“That’s when you know you’ve found somebody really special, you can just shut the fuck up for a minute and comfortably share silence” (Mia Wallace, Pulp Fiction).
His films became a gallery for star spotting, but it’s undeniable that Tarantino gave us glimpses of rarely hitherto-seen jewels: the always welcome mischievous danger of James Remar snuck into Django Unchained, for example.
Jackie Brown allowed the stoic dignity of Robert Forster; managed to drag on-screen a sometimes quiet and retiring De Niro as a (mostly) quiet and retiring Louis; and gave Pam Grier some overdue screen-time at the end of a 20th century which had only previously given her roles based on T&A criteria.
For a writer and director who made clear his love and admiration for blaxpoitation flicks though, Jamie Foxx as Django the slave still relied on the bounty hunter King Schultz to un-chain him, be the mentor he never knew he needed. Motherfucker even had to get dressed up in order to be allowed to kill.
Leo DiCaprio was (wisely) cast in that film as the bumptious Mandingo-owning Southern gentleman of Django and, usually, it’s the shining white prince or occasionally princess who wins out in QT’s films.
In True Romance the stooge-like non-entity that is Clarence stays in the bathroom during the film’s climax, guided by an imagined Elvis, and ultimately survives a bloodbath which claims most others. Shouldn’t all horny video clerks get another crack at a push-up bra on a compliant blonde?
Shooting fish in a barrel never allowed anyone entry to the Olympics. That said, much of Tarantino’s characterisation lacks depth, especially the African-American and female roles.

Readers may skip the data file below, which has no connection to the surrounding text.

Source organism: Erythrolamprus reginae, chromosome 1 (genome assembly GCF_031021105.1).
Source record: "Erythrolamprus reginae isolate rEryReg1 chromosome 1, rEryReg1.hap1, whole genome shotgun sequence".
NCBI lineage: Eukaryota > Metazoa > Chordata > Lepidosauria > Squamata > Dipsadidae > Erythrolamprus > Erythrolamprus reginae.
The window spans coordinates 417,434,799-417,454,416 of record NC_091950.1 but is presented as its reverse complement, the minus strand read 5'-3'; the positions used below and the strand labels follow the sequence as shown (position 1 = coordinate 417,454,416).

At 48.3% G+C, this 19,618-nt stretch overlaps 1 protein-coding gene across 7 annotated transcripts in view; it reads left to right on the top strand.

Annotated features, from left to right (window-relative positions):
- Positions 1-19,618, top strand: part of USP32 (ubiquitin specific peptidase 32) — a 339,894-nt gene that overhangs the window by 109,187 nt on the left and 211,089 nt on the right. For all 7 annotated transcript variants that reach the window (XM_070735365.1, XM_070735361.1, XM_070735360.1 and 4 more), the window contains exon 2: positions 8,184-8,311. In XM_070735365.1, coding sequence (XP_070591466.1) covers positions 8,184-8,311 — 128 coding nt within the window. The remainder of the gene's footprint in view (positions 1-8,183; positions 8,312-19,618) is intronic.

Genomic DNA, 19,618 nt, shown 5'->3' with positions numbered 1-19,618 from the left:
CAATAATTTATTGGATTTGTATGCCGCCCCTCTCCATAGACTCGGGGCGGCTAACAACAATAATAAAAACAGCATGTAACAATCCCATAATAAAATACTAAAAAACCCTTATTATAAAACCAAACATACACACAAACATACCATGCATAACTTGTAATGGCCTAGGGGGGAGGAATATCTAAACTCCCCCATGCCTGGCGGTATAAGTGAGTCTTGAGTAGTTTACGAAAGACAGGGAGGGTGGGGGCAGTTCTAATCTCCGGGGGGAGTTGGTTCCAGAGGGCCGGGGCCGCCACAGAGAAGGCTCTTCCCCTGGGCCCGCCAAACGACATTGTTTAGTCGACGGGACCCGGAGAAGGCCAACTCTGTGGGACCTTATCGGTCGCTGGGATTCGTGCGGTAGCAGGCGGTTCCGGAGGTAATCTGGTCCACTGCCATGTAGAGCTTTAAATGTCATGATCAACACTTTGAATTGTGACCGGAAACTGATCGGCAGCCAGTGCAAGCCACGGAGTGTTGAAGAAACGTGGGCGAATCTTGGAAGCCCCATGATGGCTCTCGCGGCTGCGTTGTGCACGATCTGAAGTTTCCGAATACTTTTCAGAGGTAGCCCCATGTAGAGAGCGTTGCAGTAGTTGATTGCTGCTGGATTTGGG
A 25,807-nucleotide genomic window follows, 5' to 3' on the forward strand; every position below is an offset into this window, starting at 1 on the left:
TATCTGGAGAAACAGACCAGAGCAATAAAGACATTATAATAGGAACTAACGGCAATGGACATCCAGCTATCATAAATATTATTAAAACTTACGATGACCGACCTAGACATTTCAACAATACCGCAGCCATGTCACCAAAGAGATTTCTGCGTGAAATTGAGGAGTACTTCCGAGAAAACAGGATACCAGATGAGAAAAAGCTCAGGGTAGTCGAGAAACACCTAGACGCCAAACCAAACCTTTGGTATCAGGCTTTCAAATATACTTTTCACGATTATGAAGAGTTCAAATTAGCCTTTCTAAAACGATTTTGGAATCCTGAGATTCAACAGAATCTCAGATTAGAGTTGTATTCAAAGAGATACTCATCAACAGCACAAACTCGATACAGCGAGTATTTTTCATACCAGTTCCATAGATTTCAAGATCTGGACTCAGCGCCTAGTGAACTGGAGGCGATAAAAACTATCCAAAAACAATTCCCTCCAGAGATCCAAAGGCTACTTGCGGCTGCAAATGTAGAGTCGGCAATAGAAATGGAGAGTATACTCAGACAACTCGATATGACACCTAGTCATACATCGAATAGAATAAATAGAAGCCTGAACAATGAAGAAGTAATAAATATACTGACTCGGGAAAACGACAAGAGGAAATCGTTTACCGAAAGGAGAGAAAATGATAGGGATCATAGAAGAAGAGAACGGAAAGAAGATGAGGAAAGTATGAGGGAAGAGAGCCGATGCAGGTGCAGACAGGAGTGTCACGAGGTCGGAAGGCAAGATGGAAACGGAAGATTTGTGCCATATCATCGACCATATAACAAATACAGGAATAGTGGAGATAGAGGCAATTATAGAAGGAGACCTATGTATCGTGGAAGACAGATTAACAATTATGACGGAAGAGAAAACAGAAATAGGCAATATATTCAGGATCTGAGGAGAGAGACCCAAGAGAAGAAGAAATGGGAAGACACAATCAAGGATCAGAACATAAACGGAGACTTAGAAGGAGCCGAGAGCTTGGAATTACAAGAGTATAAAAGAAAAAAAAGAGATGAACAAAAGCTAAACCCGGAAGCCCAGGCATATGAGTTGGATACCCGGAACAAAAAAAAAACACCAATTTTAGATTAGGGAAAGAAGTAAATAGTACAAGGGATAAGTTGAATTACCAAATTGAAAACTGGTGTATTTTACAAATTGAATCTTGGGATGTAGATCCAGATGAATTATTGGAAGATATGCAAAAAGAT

The ceaseless top-lining of white male actors seems unnecessary and old hat nowadays in this Moonlight, Black Panther, Fruitvale Station (post-Harvey Weinstein?) era of film.
The upcoming Widows, directed by Steve McQueen, arrives just in time to hopefully show us how gays and gal dem – with the obligatory gats – are a possible future for film and not simply a nod to #MeToo and #blacklivesmatter.
Even the lamentable Muppetry mishap that is Melissa McCarthy’s The Happytime Murders is a step forward regarding the ousting of all white male line-ups. Of sorts (after all, it’s little different to Tarantino Wigger-ing himself, spitting out the N-word).
A word of caution though. Having been Oscar’d for his Get Out, Jordan Peele appears in Abruptio next year. The early signs aren’t good though if you want to enjoy the actor-director’s comedy chops as his name doesn’t even make the billing on the poster.
But Sid Haig does. Who? The grisly and grizzled Caucasian bit-part actor who graduated from Roger Corman‘s movie ‘school’ to make his name in 1967’s cult schlock Spider Baby, blaxpoitation stand-outs Coffy, Foxy Brown… and Tarantino’s Jackie Brown.
Be careful then if you go looking for sacred cows; there’s far more of ’em than you realised and they ain’t going anywhere.
© Pat Mellow 2018